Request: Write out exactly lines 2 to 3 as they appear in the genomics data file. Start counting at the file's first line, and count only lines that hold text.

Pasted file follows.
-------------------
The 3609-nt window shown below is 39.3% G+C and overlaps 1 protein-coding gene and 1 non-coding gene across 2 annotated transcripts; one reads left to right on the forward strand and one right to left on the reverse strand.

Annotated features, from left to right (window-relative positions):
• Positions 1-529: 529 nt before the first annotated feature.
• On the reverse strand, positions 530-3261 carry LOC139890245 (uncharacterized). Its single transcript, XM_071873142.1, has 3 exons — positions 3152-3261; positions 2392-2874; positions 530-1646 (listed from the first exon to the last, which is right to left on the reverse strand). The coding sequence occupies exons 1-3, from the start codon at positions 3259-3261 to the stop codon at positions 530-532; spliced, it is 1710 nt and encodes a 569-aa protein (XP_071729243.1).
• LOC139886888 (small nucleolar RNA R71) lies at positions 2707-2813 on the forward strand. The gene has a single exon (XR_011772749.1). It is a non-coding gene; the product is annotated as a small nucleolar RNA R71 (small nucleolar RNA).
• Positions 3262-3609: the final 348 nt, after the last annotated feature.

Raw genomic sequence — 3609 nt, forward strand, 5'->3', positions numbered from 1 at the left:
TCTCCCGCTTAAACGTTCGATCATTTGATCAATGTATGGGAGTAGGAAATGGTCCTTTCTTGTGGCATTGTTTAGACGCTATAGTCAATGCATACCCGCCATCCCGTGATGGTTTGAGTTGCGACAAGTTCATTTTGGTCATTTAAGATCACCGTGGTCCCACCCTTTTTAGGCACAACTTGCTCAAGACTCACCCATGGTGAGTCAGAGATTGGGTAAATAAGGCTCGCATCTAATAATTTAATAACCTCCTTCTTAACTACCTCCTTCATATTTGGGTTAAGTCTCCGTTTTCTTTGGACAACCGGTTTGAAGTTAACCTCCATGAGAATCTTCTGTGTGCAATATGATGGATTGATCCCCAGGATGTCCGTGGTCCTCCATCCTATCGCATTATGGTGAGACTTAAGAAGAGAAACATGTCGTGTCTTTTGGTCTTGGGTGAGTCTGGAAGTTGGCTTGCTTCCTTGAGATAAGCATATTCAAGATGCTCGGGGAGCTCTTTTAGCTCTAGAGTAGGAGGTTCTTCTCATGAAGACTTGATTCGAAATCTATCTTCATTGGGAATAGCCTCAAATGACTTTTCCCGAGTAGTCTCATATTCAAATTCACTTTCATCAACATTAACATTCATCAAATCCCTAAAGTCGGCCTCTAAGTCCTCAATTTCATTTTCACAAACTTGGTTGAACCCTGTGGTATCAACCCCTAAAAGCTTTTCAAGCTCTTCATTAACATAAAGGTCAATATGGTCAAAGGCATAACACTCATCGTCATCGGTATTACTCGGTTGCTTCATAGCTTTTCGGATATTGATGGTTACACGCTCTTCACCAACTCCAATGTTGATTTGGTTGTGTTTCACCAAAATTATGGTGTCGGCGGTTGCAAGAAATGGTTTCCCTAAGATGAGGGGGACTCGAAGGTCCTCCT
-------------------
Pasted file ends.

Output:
Annotated features, from left to right (window-relative positions):
• Positions 1-529: 529 nt before the first annotated feature.